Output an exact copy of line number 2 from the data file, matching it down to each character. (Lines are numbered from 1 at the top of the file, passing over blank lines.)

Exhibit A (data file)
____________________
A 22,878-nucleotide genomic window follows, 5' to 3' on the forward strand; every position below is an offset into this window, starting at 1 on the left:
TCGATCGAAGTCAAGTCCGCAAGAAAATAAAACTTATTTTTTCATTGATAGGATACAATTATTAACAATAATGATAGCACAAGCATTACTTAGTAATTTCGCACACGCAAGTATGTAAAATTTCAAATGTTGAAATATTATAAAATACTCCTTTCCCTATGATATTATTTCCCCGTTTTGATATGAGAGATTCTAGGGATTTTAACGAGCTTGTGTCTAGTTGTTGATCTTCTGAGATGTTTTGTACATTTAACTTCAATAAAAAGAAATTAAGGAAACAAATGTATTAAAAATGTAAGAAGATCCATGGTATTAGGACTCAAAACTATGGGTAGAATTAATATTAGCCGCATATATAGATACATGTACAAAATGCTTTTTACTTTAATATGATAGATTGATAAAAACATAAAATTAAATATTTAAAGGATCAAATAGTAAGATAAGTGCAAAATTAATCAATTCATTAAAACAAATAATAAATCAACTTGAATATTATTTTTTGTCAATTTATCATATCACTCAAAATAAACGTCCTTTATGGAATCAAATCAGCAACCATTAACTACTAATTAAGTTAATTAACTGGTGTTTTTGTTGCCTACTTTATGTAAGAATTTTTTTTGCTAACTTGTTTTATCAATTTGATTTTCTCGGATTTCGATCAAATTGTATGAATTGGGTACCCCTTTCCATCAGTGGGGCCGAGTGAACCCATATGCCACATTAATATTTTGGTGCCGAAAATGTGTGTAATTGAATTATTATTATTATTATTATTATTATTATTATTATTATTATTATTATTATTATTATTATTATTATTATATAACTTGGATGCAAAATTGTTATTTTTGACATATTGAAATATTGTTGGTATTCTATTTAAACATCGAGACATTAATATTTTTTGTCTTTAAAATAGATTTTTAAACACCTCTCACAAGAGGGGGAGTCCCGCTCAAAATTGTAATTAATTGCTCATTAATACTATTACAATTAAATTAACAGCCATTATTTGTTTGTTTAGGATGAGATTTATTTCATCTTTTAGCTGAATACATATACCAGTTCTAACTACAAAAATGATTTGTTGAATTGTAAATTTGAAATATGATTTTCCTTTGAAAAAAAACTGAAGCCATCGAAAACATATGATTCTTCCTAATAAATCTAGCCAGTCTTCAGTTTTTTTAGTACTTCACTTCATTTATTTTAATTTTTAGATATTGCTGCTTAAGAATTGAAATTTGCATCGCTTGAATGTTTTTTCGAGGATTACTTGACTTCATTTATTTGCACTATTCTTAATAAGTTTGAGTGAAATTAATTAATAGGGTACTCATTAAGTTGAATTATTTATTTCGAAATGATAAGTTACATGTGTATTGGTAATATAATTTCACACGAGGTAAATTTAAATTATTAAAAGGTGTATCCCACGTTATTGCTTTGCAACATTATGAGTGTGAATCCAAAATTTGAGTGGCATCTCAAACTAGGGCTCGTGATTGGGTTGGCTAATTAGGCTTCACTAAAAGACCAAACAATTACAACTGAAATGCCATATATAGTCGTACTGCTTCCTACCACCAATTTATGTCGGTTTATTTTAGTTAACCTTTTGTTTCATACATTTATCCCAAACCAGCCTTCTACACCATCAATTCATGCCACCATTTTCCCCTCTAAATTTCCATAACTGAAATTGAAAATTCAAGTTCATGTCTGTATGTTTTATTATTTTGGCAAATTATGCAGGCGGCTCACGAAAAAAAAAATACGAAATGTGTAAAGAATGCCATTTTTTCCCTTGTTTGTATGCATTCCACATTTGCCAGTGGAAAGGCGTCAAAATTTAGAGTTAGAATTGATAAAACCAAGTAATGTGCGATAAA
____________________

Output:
TCGATCGAAGTCAAGTCCGCAAGAAAATAAAACTTATTTTTTCATTGATAGGATACAATTATTAACAATAATGATAGCACAAGCATTACTTAGTAATTTCGCACACGCAAGTATGTAAAATTTCAAATGTTGAAATATTATAAAATACTCCTTTCCCTATGATATTATTTCCCCGTTTTGATATGAGAGATTCTAGGGATTTTAACGAGCTTGTGTCTAGTTGTTGATCTTCTGAGATGTTTTGTACATTTAACTTCAATAAAAAGAAATTAAGGAAACAAATGTATTAAAAATGTAAGAAGATCCATGGTATTAGGACTCAAAACTATGGGTAGAATTAATATTAGCCGCATATATAGATACATGTACAAAATGCTTTTTACTTTAATATGATAGATTGATAAAAACATAAAATTAAATATTTAAAGGATCAAATAGTAAGATAAGTGCAAAATTAATCAATTCATTAAAACAAATAATAAATCAACTTGAATATTATTTTTTGTCAATTTATCATATCACTCAAAATAAACGTCCTTTATGGAATCAAATCAGCAACCATTAACTACTAATTAAGTTAATTAACTGGTGTTTTTGTTGCCTACTTTATGTAAGAATTTTTTTTGCTAACTTGTTTTATCAATTTGATTTTCTCGGATTTCGATCAAATTGTATGAATTGGGTACCCCTTTCCATCAGTGGGGCCGAGTGAACCCATATGCCACATTAATATTTTGGTGCCGAAAATGTGTGTAATTGAATTATTATTATTATTATTATTATTATTATTATTATTATTATTATTATTATTATTATTATTATTATTATATAACTTGGATGCAAAATTGTTATTTTTGACATATTGAAATATTGTTGGTATTCTATTTAAACATCGAGACATTAATATTTTTTGTCTTTAAAATAGATTTTTAAACACCTCTCACAAGAGGGGGAGTCCCGCTCAAAATTGTAATTAATTGCTCATTAATACTATTACAATTAAATTAACAGCCATTATTTGTTTGTTTAGGATGAGATTTATTTCATCTTTTAGCTGAATACATATACCAGTTCTAACTACAAAAATGATTTGTTGAATTGTAAATTTGAAATATGATTTTCCTTTGAAAAAAAACTGAAGCCATCGAAAACATATGATTCTTCCTAATAAATCTAGCCAGTCTTCAGTTTTTTTAGTACTTCACTTCATTTATTTTAATTTTTAGATATTGCTGCTTAAGAATTGAAATTTGCATCGCTTGAATGTTTTTTCGAGGATTACTTGACTTCATTTATTTGCACTATTCTTAATAAGTTTGAGTGAAATTAATTAATAGGGTACTCATTAAGTTGAATTATTTATTTCGAAATGATAAGTTACATGTGTATTGGTAATATAATTTCACACGAGGTAAATTTAAATTATTAAAAGGTGTATCCCACGTTATTGCTTTGCAACATTATGAGTGTGAATCCAAAATTTGAGTGGCATCTCAAACTAGGGCTCGTGATTGGGTTGGCTAATTAGGCTTCACTAAAAGACCAAACAATTACAACTGAAATGCCATATATAGTCGTACTGCTTCCTACCACCAATTTATGTCGGTTTATTTTAGTTAACCTTTTGTTTCATACATTTATCCCAAACCAGCCTTCTACACCATCAATTCATGCCACCATTTTCCCCTCTAAATTTCCATAACTGAAATTGAAAATTCAAGTTCATGTCTGTATGTTTTATTATTTTGGCAAATTATGCAGGCGGCTCACGAAAAAAAAAATACGAAATGTGTAAAGAATGCCATTTTTTCCCTTGTTTGTATGCATTCCACATTTGCCAGTGGAAAGGCGTCAAAATTTAGAGTTAGAATTGATAAAACCAAGTAATGTGCGATAAA